Techniques for Maintaining Great Staff
|By Jack Turesky, President, The Hamister Group, Inc., June 2006
After spending a lot of time and resources finding and hiring the highest
quality staff available, you might be in the fortunate position of having
really great, dedicated people working at your company. You think
that it’s time to settle down and get on with doing business, right?
Not entirely. Great people have to be maintained, not just hired.
A Suggestion Box promotes spur of the moment communication and allows staff to remain anonymous if they so choose. It is extremely important to examine the suggestion box regularly (at least monthly). If you don’t, you staff stop using it. Be sure to communicate responses to the entire staff in a consistent manner, either on the employee bulletin board, in a paycheck stuffer, or by e-mail.
One-On-One meetings are another necessary aspect of effective communication. They can be conducted at any time, in any place, on any topic, with any one of your staff members. The exchange can be confidential if necessary or simply a more personalized exchange of ideas. When you make your property rounds you should develop a good sense of who you might want to meet with in one-on-one meeting. And remember: it is usually wise to do more listening than talking in these meetings.
Tactic #2: Establish a Grievance Outlet
In any company, staff will occasionally have a grievance with another employee, management, a policy or a decision. I view staff as customers of the business unit. I look upon their grievances as opportunities to discover problems or areas that need my attention. If I handle their complaints properly I can solidify their connection with the company as well as identify better practices.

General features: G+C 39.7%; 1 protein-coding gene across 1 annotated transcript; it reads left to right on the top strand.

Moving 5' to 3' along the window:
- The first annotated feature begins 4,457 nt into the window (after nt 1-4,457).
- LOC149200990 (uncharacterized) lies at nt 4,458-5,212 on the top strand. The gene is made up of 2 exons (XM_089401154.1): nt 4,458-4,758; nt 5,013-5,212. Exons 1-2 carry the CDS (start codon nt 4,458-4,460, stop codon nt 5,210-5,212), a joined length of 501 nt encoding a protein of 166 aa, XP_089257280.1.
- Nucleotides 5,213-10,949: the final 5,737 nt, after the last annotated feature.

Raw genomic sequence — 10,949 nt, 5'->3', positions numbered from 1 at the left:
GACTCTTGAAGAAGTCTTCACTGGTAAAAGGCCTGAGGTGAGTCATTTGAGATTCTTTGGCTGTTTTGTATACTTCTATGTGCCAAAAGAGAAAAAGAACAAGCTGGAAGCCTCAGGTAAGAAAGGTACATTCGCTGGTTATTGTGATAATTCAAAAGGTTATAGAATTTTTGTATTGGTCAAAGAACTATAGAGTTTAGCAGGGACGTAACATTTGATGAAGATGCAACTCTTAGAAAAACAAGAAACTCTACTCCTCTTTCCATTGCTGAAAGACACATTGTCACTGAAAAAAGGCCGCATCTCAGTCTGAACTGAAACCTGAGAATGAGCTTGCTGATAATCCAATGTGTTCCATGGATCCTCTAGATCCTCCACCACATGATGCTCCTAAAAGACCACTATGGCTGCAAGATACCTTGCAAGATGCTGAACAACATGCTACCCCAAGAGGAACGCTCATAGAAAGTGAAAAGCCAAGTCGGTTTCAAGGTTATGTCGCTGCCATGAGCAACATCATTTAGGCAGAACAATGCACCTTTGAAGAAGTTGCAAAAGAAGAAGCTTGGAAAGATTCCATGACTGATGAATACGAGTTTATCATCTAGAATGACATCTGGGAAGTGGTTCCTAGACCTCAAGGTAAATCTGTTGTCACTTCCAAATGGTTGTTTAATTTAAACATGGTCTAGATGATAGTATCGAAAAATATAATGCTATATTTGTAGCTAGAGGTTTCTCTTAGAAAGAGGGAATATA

A confidential hotline is an ideal grievance outlet. At The Hamister Group we set up a toll-free number that staff can call in order to leave a message (anonymously if they so choose) or they can talk to our Q. A. Coordinator. This hotline is rarely used, but just having it available and promoting it lets the staff know that you are focused on their needs. You may also want to place a “Hot Line” poster near your time clock to inform your staff of its existence.
I believe that each company must also have a formal grievance procedure. There needs to be an established method to disagree with a directive or practice of the company. Make sure that it is published in the employee handbook and be sure that you follow this procedure to the letter, including any established time limits.
Tactic #3: Open-Door Policy
An informal, open-door policy is just a good management practice. As a GM or Administrator, have your desk positioned so you can see out your door. If possible, locate your office off a main hallway so that employees see you when they pass by. It always dumbfounds me when I see GM/Administrator offices buried in the back of the building, protected by gate-keepers, far away from operational activity. How can you effectively manage your staff if you cannot see and hear what they are doing? And how can they feel comfortable with you if they never see you?
Tactic #4: Show that You Care through Constructive Review